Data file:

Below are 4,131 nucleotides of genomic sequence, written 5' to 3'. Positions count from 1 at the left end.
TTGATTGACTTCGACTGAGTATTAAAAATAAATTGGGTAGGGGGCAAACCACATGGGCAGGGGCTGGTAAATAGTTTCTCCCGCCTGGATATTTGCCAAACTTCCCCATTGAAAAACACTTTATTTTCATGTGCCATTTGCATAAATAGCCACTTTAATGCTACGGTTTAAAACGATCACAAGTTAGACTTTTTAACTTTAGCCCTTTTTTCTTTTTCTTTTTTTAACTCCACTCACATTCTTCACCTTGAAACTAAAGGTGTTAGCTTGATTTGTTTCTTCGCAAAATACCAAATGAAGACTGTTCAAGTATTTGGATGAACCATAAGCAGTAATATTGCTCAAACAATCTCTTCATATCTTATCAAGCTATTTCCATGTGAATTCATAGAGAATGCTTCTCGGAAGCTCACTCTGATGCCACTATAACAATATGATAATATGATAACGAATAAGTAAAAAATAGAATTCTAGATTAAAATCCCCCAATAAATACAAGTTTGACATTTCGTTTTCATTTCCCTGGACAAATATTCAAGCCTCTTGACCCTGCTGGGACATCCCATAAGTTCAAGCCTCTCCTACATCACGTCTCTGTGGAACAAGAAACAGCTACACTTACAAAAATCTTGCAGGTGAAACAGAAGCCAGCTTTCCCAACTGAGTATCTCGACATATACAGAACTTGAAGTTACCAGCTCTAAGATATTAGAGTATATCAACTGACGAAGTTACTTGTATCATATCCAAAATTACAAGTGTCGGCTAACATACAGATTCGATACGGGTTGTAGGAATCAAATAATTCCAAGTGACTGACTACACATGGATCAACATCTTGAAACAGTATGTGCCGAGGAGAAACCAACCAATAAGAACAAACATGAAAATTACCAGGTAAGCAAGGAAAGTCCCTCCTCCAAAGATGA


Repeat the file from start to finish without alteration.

Below are 4,131 nucleotides of genomic sequence, written 5' to 3'. Positions count from 1 at the left end.
TTGATTGACTTCGACTGAGTATTAAAAATAAATTGGGTAGGGGGCAAACCACATGGGCAGGGGCTGGTAAATAGTTTCTCCCGCCTGGATATTTGCCAAACTTCCCCATTGAAAAACACTTTATTTTCATGTGCCATTTGCATAAATAGCCACTTTAATGCTACGGTTTAAAACGATCACAAGTTAGACTTTTTAACTTTAGCCCTTTTTTCTTTTTCTTTTTTTAACTCCACTCACATTCTTCACCTTGAAACTAAAGGTGTTAGCTTGATTTGTTTCTTCGCAAAATACCAAATGAAGACTGTTCAAGTATTTGGATGAACCATAAGCAGTAATATTGCTCAAACAATCTCTTCATATCTTATCAAGCTATTTCCATGTGAATTCATAGAGAATGCTTCTCGGAAGCTCACTCTGATGCCACTATAACAATATGATAATATGATAACGAATAAGTAAAAAATAGAATTCTAGATTAAAATCCCCCAATAAATACAAGTTTGACATTTCGTTTTCATTTCCCTGGACAAATATTCAAGCCTCTTGACCCTGCTGGGACATCCCATAAGTTCAAGCCTCTCCTACATCACGTCTCTGTGGAACAAGAAACAGCTACACTTACAAAAATCTTGCAGGTGAAACAGAAGCCAGCTTTCCCAACTGAGTATCTCGACATATACAGAACTTGAAGTTACCAGCTCTAAGATATTAGAGTATATCAACTGACGAAGTTACTTGTATCATATCCAAAATTACAAGTGTCGGCTAACATACAGATTCGATACGGGTTGTAGGAATCAAATAATTCCAAGTGACTGACTACACATGGATCAACATCTTGAAACAGTATGTGCCGAGGAGAAACCAACCAATAAGAACAAACATGAAAATTACCAGGTAAGCAAGGAAAGTCCCTCCTCCAAAGATGA